"Call me Ishmael."
A throng of bearded men, in sad-colored garments and gray, steeple-crowned hats, intermixed with women, some wearing hoods, and others bareheaded, was assembled in front of a wooden edifice, the door of which was heavily timbered with oak, and studded with iron spikes.
In my younger and more vulnerable years my father gave me some advice that I've been turning over in my mind ever since.
And so on.
Generally, my fiction reading is confined to reading that is appropriate for all ages, as it is something I read aloud to the whole family. And, for the most part, I find it to be of sufficient quantity. I am more of a nonfiction person, anyhow, and the stories we read as a family are truly great, so it is not that I am missing much.
But as the weather turned colder, nothing appealed to me more than a big, thick, famous work just for me.
I say "thick" because I decided to read Dickens.
We all have our little secrets when it comes to reading. Once I say I love to read, people will inevitably proceed to refer to an author I just can't seem to get interested in. I think these people leave the conversation thinking I couldn't possibly love reading if I don't love, adore, and have memorized whichever author they had mentioned.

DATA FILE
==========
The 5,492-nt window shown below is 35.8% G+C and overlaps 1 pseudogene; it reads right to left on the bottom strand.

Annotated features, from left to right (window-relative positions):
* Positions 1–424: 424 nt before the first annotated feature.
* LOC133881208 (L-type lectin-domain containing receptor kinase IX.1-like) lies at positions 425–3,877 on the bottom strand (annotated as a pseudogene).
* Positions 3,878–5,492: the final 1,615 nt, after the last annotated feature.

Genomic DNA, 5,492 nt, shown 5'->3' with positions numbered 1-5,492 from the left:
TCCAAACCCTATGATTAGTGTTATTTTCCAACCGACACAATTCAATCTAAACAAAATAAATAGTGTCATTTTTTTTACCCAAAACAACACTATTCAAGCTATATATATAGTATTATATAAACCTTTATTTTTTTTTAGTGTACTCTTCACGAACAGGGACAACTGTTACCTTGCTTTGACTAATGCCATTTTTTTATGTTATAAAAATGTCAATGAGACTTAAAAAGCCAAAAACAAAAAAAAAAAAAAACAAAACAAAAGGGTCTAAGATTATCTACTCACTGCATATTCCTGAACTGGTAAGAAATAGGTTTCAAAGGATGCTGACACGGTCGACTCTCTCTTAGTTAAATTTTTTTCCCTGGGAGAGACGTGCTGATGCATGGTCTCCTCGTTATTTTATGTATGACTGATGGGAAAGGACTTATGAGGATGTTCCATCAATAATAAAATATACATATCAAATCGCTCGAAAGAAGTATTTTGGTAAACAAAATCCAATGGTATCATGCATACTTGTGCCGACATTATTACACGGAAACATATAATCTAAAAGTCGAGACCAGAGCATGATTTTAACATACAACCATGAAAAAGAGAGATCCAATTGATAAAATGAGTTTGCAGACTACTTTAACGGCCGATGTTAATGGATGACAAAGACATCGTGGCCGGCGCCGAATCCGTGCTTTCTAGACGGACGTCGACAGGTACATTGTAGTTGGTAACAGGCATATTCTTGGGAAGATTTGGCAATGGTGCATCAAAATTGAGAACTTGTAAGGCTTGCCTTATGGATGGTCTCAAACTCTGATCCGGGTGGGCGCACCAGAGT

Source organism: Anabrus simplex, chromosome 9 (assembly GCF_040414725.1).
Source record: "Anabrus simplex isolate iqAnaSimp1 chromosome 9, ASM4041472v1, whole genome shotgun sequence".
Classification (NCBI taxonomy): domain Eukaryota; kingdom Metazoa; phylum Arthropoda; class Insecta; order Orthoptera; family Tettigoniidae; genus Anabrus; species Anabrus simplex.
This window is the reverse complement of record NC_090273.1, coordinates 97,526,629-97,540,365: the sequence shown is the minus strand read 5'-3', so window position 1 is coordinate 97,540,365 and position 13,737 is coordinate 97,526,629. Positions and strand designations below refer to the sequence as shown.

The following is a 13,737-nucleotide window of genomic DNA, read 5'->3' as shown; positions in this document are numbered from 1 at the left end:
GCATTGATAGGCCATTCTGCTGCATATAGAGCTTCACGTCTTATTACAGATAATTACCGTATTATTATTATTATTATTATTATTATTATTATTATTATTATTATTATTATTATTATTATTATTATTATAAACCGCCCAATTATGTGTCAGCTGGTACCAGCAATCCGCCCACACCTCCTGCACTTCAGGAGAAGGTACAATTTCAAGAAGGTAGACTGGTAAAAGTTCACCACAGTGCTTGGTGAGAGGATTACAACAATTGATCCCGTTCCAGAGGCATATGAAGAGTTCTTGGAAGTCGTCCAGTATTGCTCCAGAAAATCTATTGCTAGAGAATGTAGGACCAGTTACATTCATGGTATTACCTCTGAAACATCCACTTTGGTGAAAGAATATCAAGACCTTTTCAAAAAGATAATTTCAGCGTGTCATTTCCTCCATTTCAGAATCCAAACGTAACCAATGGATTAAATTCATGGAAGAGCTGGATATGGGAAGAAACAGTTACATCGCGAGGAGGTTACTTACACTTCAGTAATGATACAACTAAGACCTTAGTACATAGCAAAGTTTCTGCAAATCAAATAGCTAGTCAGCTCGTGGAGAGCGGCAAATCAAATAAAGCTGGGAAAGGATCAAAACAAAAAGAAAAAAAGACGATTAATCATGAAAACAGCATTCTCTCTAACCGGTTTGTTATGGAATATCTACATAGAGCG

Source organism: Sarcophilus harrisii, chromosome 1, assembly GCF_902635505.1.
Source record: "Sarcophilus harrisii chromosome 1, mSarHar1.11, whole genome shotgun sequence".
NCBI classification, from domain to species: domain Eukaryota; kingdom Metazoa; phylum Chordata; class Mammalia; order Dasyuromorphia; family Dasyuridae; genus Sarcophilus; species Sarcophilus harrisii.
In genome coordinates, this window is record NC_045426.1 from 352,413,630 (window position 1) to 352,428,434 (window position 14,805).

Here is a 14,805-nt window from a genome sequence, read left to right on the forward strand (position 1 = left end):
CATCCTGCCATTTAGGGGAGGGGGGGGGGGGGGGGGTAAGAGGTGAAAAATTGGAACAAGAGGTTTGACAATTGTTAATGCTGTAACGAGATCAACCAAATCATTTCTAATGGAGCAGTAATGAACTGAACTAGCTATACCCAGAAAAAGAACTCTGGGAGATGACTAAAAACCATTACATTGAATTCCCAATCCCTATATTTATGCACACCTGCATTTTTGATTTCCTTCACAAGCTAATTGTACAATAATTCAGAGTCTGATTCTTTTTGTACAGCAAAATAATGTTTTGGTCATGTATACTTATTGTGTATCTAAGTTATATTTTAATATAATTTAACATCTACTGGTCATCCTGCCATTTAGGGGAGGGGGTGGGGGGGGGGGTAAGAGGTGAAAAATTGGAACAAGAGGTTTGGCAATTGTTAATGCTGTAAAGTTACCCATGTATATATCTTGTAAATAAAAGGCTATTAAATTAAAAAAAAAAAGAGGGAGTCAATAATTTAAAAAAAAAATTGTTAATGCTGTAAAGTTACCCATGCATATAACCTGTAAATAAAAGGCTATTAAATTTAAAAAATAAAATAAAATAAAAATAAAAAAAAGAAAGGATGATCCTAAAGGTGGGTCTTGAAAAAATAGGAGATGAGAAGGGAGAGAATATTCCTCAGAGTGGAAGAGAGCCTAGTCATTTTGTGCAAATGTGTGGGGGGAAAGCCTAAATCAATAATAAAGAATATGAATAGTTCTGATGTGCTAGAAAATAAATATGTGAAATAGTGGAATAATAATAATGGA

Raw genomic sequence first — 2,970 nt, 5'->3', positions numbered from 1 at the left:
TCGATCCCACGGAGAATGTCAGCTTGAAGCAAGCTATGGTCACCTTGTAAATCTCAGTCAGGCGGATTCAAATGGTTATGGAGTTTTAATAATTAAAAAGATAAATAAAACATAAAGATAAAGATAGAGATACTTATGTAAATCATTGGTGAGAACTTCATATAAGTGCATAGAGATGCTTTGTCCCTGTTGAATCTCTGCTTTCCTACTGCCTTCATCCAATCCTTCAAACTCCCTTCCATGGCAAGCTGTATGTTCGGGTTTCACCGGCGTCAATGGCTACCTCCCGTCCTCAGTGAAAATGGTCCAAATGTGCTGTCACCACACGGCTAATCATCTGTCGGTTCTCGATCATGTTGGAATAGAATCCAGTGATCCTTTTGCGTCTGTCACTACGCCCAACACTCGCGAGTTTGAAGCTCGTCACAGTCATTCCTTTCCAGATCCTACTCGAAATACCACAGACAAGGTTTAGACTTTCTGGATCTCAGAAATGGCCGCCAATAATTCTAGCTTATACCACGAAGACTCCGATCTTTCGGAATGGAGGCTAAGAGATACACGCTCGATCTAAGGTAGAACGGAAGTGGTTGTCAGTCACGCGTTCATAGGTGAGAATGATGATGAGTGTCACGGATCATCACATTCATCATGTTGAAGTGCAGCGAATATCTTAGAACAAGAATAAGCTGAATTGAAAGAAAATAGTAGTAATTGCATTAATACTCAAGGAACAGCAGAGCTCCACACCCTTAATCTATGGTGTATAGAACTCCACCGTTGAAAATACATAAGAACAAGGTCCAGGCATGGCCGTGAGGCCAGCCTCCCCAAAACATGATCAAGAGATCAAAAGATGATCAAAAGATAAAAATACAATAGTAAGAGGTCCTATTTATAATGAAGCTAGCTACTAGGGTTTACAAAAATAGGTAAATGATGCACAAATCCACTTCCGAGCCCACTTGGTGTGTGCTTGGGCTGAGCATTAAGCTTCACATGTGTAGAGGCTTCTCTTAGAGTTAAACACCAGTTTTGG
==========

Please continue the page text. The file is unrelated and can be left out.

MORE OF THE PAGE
Dickens is one of my little secrets. Along with Jan Karon's Mitford books, his works are some that I've never fallen in love with. I tried Oliver Twist at least twice. I felt horrible about not liking it.
I still do.
Anyhow, I tried a couple other works by Dickens, and each time the result was the same. I just couldn't do it. I wasn't drawn to the book, and force-feeding is never pleasant.
But something inside me said that Christmas is for Dickens, and I thought, perchance, to pick up a copy at PaperBackSwap. Well, they were all out of A Christmas Carol, so I ordered The Life and Adventures of Nicholas Nickleby, a simply bound first-edition facsimile including all the original illustrations by Phiz.
The opening line, because it is Dickens, is also the opening paragraph. The book itself says that Chapter One "introduces all the rest." And so it does. I fell in love with this book because of the first line:
There once lived in a sequestered part of the county of Devonshire, one Mr. Godfrey Nickleby, a worthy gentleman, who taking it into his head rather late in life that he must get married, and not being young enough or rich enough to aspire to the hand of a lady of fortune, had wedded an old flame out of mere attachment, who in her turn had taken him for the same reason: thus two people who cannot afford to play cards for money, sometimes sit down to a quiet game for love.Tweet